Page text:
Inside a conference center in Cranston, Robert Collington tried to find out what he’ll have to pay for his health plan come January. He’d come to the state’s open enrollment fair to meet with a health insurance navigator, who was helping him sign up for coverage under the Affordable Care Act.
“OK, so here’s my adjusted gross income from last year….”
Kay Kos, the navigator, sat at a computer, tapping numbers into the agency’s new online “savings tool.” She pointed to Collington’s current health plan and explained what it would cost for the same plan next year.
“And then you see that all the monthly premiums are the same,” she said, “but what differs is the deductibles.”
Collington works as a carpenter and his income fluctuates with the season. And Kos said his earnings will determine how much he’ll get in federal subsidies to lower his insurance costs.
“It’s just going to be very different than what you’re doing now with your insurance,’’ she said, “and what you’ve been paying.”
Different this year because the Trump Administration cut federal subsidies for health insurers sold on state exchanges. Collington is one of roughly 16,500 Rhode Islanders who qualify for those subsidies. Insurers still have to offer those customers discounts. But to recoup the expense, they’re raising premiums an average of 18- to 20-percent on their most popular plans.
Karen Pollitz, a senior fellow at the nonprofit Kaiser Family Foundation in Washington, said rate changes mean customers who are re-enrolling may need to switch plans – or even look outside their state exchange -- to find the best deal.
“It really will be important to shop around because the premiums are increasing in an unusual pattern for 2018,’’ Pollitz said. “People aren’t used to that. And it really will matter to look and see what plans are available to you in your area and what they would cost you, particularly if you are eligible for subsides.”
At last week’s open enrollment fair in Cranston, Collington, the carpenter, sat alongside his live-in companion, Deborah Cote. As a pharmacist, Cote has more experience than most with health insurance. But even she finds the enrollment process can be daunting.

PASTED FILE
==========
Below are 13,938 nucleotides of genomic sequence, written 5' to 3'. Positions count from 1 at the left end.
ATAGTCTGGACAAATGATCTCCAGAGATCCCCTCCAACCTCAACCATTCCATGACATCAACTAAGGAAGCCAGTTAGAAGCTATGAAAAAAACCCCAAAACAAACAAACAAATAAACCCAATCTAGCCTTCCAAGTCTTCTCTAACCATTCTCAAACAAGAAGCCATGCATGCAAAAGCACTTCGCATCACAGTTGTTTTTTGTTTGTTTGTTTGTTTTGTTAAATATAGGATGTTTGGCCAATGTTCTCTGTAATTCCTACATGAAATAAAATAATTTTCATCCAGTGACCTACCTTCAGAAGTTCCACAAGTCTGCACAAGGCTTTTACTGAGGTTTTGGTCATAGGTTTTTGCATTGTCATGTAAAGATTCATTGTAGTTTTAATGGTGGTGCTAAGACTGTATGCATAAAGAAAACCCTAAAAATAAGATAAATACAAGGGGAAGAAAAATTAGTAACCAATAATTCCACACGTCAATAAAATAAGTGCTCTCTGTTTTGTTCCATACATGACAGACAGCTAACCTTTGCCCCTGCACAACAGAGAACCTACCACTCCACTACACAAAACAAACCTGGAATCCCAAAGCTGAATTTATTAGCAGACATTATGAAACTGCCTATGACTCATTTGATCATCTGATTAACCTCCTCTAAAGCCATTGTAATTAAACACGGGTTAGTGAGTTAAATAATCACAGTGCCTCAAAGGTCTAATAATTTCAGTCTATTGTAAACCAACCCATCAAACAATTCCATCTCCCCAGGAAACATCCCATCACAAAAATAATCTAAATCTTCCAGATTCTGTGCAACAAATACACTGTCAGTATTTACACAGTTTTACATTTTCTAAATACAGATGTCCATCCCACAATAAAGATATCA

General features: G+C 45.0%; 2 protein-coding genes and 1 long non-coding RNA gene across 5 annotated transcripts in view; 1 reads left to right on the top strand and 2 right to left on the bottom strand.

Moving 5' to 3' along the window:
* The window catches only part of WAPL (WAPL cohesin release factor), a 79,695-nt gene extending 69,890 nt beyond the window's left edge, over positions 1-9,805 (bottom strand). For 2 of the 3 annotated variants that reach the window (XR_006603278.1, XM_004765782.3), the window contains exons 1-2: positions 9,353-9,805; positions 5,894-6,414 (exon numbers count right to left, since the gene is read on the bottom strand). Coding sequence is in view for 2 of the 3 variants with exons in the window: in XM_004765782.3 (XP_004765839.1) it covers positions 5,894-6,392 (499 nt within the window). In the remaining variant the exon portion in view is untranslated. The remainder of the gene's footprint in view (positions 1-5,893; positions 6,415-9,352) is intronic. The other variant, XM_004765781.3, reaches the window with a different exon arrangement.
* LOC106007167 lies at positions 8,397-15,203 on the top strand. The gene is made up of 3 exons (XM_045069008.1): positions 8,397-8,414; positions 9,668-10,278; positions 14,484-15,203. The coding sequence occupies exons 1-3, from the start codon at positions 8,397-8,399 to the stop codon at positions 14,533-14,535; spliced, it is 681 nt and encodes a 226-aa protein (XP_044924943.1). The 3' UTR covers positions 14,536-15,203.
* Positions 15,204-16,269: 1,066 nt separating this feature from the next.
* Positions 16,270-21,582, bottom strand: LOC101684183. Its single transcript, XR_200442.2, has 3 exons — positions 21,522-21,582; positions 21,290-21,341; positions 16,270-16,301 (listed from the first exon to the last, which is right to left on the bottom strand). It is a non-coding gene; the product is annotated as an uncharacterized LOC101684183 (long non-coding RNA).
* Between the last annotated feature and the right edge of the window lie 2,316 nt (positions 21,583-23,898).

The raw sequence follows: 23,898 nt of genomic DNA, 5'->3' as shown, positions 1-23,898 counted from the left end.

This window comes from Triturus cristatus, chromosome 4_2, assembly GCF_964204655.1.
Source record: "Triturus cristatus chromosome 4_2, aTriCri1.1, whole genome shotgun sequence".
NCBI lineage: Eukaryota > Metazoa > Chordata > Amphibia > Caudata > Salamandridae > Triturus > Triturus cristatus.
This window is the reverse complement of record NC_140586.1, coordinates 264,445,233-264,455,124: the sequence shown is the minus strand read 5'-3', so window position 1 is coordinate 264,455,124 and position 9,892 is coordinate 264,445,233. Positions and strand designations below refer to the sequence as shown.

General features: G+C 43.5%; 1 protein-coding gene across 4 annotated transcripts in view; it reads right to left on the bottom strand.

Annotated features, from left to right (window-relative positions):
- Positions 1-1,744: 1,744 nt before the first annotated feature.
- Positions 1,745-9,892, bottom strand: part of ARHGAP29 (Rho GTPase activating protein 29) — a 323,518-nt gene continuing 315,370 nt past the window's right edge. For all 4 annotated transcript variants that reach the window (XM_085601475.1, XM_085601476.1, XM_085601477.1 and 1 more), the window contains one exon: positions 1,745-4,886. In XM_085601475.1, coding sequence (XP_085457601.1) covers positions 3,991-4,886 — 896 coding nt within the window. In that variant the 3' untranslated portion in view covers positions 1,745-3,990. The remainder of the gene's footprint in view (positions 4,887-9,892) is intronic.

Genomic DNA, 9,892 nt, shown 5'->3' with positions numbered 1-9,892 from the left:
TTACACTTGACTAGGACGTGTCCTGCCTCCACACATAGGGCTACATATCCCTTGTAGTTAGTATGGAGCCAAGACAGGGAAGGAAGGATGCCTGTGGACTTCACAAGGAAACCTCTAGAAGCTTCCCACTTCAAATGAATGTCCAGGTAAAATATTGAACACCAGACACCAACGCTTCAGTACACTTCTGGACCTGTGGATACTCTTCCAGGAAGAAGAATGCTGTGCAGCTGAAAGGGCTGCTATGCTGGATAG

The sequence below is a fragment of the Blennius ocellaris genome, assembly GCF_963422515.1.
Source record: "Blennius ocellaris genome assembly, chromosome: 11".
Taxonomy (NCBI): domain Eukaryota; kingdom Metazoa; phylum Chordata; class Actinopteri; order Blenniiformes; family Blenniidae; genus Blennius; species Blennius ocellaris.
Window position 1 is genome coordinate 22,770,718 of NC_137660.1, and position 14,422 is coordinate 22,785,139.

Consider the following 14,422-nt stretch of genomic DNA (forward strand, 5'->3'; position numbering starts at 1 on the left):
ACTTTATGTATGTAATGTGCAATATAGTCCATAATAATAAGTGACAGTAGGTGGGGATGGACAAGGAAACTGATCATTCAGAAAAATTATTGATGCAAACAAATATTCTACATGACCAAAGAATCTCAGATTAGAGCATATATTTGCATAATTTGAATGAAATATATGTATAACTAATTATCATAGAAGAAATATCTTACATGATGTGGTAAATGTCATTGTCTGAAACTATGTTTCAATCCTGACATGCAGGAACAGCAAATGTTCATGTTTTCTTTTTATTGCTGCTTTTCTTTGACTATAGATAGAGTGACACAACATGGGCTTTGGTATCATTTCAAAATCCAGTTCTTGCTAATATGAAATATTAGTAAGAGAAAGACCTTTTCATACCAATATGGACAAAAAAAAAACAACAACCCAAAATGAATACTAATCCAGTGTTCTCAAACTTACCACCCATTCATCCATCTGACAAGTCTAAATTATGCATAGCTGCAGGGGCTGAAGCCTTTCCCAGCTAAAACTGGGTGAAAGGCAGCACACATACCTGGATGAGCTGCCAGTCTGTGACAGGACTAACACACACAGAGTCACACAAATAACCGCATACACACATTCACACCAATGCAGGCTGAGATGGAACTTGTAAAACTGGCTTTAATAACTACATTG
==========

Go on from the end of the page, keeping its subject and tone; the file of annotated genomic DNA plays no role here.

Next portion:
“It’s very frustrating. It’s confusing,’’ Cote said. “And I’m a health care professional. But I know the importance of being ultra-patient and asking lots of questions and being persistent and waiting for hours on the phone.”
Cote came along to help Collington pick an insurance plan. But he couldn’t recall what he earned this year so it’s hard for the navigator to calculate his subsidies. She used an estimate based on what he thinks he’ll earn and his age. He just turned 62.
“For someone who is in this income bracket for a 60 year old it’s $610,’’ Kos, the navigator, said. “So I can already tell you right now it did increase from $533 to $610 for a 60 year old.”
So Collington’s premiums will go up for the plan he has now. And his annual deductible will go up by two-hundred and twenty-five dollars.
The couple decided to go home and verify his income before they signed up.
By then, they’d been at it for nearly an hour.
Other enrollments went a lot more quickly. Ronnie Phipps, an outreach specialist, cheered after helping re-enroll a woman she’d signed up for coverage a year ago.
“Oh it took ten minutes,’’ Phipps said. “She re-enrolled. She changed her income. She picked a new plan re-enrolled for next year and it went not a hitch.”
Health policy analysts are concerned that enrollment on the exchanges may dip this year, because of higher premiums and the Trump Administration’s vow to repeal Obamacare. Nearly 30,000 Rhode Islanders currently buy coverage through HealthSource.
Kaiser’s Karen Pollitz said Rhode Island is better positioned than most.
“The state really has stepped up to do everything possible to make this program work as well as it can,’’ Pollitz said. “And you know the residents should be proud to live in a state that did that. And, you know, we’ll just kind of have to see what the future holds.”
HealthSource will be holding more than a dozen one-day enrollment fairs around Rhode Island between now and December 21st. The deadline to enroll in coverage for next year is December 31st.